Tweet of the Day: On Writing – Tropes vs. Women
This post was brought to you by the letter A for Aheïla (see the Tweet of the Day), B for the Bechdel Test, and the letter F for feminist. I’ll let the lady explain what I mean:
In order to pass, the film or show must meet the following criteria:
- it includes at least two women*(some make the addendum that the women must be named characters)
- who have at least one conversation…
- about something other than a man or men.
As the TV Tropes page points out, as does the video above, it is an easy enough test to pass.
Or is it?
Think about it for a second.
Good, now that you’re back we can proceed.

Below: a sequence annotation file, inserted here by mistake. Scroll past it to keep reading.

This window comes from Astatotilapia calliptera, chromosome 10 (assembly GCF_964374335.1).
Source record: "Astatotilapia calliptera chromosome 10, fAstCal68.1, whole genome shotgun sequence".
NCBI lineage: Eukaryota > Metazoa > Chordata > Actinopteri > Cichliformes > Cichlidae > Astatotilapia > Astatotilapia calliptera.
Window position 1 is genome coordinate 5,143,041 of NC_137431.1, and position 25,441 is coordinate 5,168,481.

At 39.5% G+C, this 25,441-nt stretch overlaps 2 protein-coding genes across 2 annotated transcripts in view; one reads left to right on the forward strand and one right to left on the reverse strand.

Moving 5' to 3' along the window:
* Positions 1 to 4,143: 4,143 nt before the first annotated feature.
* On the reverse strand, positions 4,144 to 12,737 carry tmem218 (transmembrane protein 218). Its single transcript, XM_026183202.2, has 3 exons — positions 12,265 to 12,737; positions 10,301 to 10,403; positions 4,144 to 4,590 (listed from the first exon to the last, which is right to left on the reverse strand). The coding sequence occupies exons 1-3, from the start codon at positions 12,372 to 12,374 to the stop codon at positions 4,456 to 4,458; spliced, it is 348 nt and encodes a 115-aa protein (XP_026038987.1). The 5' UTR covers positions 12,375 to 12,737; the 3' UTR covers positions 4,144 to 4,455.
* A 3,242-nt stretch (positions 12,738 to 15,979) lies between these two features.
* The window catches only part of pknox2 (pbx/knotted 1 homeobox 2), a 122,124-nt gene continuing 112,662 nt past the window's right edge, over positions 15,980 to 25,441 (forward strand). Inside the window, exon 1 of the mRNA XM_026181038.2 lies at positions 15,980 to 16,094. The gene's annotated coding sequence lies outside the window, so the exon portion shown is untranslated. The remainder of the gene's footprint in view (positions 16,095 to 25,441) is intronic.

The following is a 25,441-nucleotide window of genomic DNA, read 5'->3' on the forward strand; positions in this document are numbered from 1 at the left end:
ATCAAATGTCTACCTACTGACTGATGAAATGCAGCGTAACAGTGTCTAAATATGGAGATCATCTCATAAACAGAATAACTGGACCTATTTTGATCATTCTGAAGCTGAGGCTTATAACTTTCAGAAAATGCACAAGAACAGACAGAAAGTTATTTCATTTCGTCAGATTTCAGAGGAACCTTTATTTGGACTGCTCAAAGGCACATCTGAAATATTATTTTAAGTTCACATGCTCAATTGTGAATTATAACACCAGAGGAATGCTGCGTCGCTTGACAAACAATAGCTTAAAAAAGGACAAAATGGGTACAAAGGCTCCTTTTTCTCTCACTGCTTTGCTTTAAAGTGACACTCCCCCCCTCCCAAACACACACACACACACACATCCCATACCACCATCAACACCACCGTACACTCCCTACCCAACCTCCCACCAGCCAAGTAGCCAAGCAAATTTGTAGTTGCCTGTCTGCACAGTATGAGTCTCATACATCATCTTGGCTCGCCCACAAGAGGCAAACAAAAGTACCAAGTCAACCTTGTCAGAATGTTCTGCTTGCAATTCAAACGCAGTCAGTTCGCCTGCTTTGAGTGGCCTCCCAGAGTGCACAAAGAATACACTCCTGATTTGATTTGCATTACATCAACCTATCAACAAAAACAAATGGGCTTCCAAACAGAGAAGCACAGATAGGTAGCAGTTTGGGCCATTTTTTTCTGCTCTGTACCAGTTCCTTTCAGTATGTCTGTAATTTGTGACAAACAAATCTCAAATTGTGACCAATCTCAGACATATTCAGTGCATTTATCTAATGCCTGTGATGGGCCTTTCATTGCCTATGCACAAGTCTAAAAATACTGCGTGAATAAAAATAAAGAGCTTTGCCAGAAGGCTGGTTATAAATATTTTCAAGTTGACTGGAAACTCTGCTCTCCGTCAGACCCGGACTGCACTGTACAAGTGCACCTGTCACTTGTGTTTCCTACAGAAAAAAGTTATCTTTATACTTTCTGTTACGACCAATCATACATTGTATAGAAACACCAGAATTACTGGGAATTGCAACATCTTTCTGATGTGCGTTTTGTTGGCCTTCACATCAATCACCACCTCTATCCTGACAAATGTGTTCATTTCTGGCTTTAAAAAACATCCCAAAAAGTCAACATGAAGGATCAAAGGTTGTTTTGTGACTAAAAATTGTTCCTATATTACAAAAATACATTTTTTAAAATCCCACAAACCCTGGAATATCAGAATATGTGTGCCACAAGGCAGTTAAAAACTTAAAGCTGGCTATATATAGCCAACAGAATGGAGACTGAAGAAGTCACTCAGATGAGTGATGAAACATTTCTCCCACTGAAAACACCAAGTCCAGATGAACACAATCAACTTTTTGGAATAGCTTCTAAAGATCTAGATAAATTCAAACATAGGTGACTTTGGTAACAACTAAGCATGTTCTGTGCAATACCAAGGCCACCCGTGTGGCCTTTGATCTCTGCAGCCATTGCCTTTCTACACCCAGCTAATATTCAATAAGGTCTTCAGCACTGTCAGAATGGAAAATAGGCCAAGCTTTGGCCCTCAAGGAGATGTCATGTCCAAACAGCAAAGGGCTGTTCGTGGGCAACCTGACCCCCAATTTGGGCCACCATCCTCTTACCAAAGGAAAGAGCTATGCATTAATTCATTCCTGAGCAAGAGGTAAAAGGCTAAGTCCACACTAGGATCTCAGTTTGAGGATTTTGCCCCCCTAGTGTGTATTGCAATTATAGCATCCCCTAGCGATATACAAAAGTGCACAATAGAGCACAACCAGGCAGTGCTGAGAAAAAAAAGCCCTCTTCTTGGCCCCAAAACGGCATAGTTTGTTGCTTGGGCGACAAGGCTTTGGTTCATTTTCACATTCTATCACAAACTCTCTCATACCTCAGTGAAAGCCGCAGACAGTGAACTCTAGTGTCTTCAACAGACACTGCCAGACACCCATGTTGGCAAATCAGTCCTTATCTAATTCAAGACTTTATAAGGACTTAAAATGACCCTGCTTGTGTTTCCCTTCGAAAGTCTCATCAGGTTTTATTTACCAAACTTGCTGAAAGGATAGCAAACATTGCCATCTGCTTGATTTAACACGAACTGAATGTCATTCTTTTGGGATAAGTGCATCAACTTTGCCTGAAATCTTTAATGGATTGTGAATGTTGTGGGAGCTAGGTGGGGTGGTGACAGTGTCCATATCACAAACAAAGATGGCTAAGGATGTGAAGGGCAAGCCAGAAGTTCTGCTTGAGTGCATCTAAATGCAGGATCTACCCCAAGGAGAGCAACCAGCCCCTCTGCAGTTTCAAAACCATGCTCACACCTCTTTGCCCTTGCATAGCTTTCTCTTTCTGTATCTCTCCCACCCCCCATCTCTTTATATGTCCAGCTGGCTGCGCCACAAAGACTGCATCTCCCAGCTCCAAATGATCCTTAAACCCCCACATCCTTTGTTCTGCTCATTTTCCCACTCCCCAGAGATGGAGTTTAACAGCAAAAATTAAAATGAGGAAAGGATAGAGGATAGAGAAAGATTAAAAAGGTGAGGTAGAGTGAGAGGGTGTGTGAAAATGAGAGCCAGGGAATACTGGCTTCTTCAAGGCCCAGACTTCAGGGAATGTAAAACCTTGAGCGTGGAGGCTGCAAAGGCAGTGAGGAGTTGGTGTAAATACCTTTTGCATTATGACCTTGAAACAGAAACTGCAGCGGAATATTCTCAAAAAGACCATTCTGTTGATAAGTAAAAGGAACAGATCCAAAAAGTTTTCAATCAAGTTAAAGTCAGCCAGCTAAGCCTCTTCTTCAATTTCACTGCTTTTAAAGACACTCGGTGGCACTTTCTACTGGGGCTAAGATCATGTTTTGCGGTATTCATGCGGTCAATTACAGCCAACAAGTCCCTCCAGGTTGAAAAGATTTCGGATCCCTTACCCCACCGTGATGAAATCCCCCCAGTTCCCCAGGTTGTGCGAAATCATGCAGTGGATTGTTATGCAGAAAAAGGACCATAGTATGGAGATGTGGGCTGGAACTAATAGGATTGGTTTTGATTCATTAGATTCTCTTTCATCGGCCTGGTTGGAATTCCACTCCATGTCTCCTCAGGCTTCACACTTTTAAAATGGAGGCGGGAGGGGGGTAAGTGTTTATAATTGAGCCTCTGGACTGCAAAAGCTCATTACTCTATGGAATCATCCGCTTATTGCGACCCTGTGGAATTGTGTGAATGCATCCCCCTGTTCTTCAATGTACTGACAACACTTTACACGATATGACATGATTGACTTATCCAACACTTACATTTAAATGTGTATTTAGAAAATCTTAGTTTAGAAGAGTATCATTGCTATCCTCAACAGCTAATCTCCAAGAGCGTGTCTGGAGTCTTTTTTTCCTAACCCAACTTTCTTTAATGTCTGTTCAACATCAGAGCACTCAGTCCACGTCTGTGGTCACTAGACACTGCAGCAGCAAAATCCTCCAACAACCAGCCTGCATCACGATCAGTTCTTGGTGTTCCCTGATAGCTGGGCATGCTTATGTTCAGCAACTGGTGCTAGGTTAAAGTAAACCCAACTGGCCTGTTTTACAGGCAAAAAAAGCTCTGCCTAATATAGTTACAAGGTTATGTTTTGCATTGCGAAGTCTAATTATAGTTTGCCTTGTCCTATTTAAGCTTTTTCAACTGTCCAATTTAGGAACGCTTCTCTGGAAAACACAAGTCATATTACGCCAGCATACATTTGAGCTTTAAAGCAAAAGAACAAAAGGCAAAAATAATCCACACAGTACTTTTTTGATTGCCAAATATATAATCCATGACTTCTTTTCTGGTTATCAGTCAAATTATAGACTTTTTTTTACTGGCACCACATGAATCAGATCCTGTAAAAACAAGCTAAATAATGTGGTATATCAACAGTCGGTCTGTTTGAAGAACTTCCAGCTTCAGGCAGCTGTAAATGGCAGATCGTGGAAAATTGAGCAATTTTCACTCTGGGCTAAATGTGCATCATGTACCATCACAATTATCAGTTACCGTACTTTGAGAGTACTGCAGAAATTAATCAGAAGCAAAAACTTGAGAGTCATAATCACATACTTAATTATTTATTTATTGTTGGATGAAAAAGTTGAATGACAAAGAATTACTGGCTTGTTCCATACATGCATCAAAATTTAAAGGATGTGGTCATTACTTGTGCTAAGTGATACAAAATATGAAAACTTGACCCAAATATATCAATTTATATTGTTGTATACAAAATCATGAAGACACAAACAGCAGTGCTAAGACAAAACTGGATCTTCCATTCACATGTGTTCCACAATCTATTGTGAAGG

Whether in movies, television, books or video games, if we apply this test, well we would have to write off something like 70%-95% (0r more) of all media out there.
I don’t dispute the self-evident fact that most writers, producers, editors and media owners are men. Or that there is a disproportionate number of media produced for men by men. But even in media markets dominated by women (on both sides of the producer/audience spectra) most if not all fail the test as well. Even more so today when you have the new phenomenon of creating “new” sub-genres by sticking the word romance to an existing genre/sub-genre.
Clearly shoehorning female characters into a narrative won’t make them any better, especially if their presence doesn’t advance the plot in anyway, shape or form?
So what is the usefulness of the test, if any?
As a conversation starter?
A way of framing an existing, readily apparent trend?
So ladies, please lend a hand to a poor misguided male writer by answering the following question: What is it all about?
And now for something completely unrelated: